That’s a very long-winded way of saying “it depends on the unit and your priorities/preferences”!
You’ll never find an issue of buyer’s remorse coming up in my reviews. I very rarely buy without auditioning first, and when I do it’s either from the used market (so I don’t lose anything if I wind up selling it a week or two later) or from dealers that I have excellent, long-term, relationships with and consequently can return the thing anyway. So there’s nothing for me to be remorseful about.
I don’t generally let pride-of-ownership factor in, either. Not all expensive stuff is good/better. And my self-worth and/or ego isn’t very driven by what I own. And if it was, given my other pastimes and interests, audio gear would be a very poor way to flaunt it.
I think it is clear from a great number of impressions, across some specific sites, that that very much can be a thing. I know a number of people who are almost militant in their dislike for anything (not just audio gear) that they desire on some level but can’t afford.
It’s not much of an issue for me as, at least as far as I’m aware, as if there’s a piece of audio gear I want I can write the check for it quite easily - so there’s nothing for me to be sour about. Most of what I buy I never mention anyway - it comes, or comes and goes, without comment, unless I like it enough to want to write about it or, sometimes (not very often these days) it’s so egregiously bad that it’s funny.
Almost all DAPs today can act as external DACs which will work just fine both with Roon. What they don’t do, currently, is operate as network-addressable Roon-Ready endpoints. A&K have promised that support for their players, and they already support DLNA, but I’ve not seen comments in that realm from Cayin so far.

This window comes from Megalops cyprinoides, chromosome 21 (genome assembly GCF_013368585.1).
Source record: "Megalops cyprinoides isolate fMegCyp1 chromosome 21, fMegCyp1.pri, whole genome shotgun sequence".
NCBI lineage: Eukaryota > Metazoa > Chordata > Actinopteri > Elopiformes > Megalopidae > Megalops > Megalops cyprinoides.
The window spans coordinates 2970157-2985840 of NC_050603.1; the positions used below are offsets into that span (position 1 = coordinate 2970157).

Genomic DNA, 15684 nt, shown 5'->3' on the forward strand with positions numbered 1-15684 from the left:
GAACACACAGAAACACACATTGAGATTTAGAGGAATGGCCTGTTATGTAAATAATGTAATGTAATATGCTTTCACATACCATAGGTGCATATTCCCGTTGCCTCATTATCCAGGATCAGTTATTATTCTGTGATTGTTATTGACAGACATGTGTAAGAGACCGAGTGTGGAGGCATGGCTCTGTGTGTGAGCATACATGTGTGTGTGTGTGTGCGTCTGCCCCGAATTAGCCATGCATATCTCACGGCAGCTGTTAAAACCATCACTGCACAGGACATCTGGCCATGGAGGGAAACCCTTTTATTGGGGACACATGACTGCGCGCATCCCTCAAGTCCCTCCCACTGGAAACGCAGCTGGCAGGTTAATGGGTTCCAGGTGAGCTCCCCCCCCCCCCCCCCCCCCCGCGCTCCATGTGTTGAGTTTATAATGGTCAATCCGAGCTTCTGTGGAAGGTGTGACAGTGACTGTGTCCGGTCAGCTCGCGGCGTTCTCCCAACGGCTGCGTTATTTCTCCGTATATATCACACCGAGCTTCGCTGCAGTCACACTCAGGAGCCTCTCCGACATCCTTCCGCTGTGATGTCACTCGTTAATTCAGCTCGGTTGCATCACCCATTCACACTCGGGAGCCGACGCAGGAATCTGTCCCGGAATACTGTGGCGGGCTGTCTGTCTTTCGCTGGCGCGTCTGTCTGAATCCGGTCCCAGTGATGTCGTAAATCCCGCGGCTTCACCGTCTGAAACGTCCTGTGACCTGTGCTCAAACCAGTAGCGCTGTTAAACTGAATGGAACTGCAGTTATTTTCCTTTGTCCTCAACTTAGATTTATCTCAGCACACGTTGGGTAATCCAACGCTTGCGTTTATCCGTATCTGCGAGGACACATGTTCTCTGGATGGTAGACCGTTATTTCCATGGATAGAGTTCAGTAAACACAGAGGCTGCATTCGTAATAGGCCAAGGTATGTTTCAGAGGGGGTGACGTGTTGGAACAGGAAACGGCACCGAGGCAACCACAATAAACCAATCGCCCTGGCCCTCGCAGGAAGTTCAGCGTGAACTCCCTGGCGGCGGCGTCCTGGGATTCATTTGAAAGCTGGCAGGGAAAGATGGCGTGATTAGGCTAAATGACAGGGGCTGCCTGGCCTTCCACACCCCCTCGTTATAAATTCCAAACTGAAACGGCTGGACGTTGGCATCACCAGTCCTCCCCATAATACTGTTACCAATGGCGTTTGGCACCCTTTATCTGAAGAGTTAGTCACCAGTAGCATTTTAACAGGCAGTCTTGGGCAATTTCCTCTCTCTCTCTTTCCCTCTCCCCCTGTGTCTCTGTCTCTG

Streaming support is dependent on having a suitable client available. If your DAP isn’t running on Android then that means a fully-custom client, and that’s a lot of R&D expenditure for what is, especially as you go up the price levels, a progressively more niche-of-a-niche product.
This will be about behavior, not sound quality, for now.
The N8 works perfectly as a USB DAC with macOS. You have to switch the N8 to “USB DAC” mode (default is storage mode), but once done it shows up under Sound and in the Audio-Midi Utility as expected, with support for all relevant sample rates from 32 kHz to 384 kHz and at 16, 24 and 32-bit depths.
Default behavior playing from the OS, Roon or Audirvana+ (or the new Audirvana 3.5), is that it uses the appropriate (non-resampled) frequency and operates at 24-bit (the player/OS will simply pad zeros if the source material is actually 16-bits). You can change this in the Audio-Midi utility if you wish, and then those settings will remain in play.
Using an iPhone XS, you must use the Apple Lightning to USB 3 Camera Adapter, and it must be connected to a power-source that is NOT an actual USB host (so a USB power pack or charger will work, but a computer won’t), otherwise you’ll get the “This accessory draws too much power” error.
(The Sony WM1Z gets around this by having a “Do not charge in USB DAC mode” setting, that has it tell iOS that the unit draws no power).
Once connected, it works as you’d expect, with the N8 showing the appropriate bit-rate/depth for whatever is playing. I found no issues with the built-in Music and Video players, and you can use hi-res players if you wish also.
On the latest iPad Pro 11" model, I was NOT able to get the N8 to be recognized at all. A straight, known-good, USB-C-to-USB-C cable results in the iPad attempting to charge from the N8, throws a “Not Charging” message, and the N8 does not show up as a selectable audio device.
This may work via a USB-C hub, something I’ll have to check later, but it doesn’t connect directly to an iPad Pro 11" - which is a shame, as things like the Chord Hugo 2 connect directly with just a USB-C-to-micro USB cable.
N8 as a Bluetooth DAC with iOS
You’re limited to SBC mode, which is the least desirable type of connection. It’s possible Cayin could add AAC support here, otherwise you’re stuck as iOS doesn’t support aptX or LDAC.
N8 as a Bluetooth DAC with macOS
This works fine, you can put macOS in aptX mode and get a better quality connection. Still not as good as AAC or LDAC, but it’s better than SBC.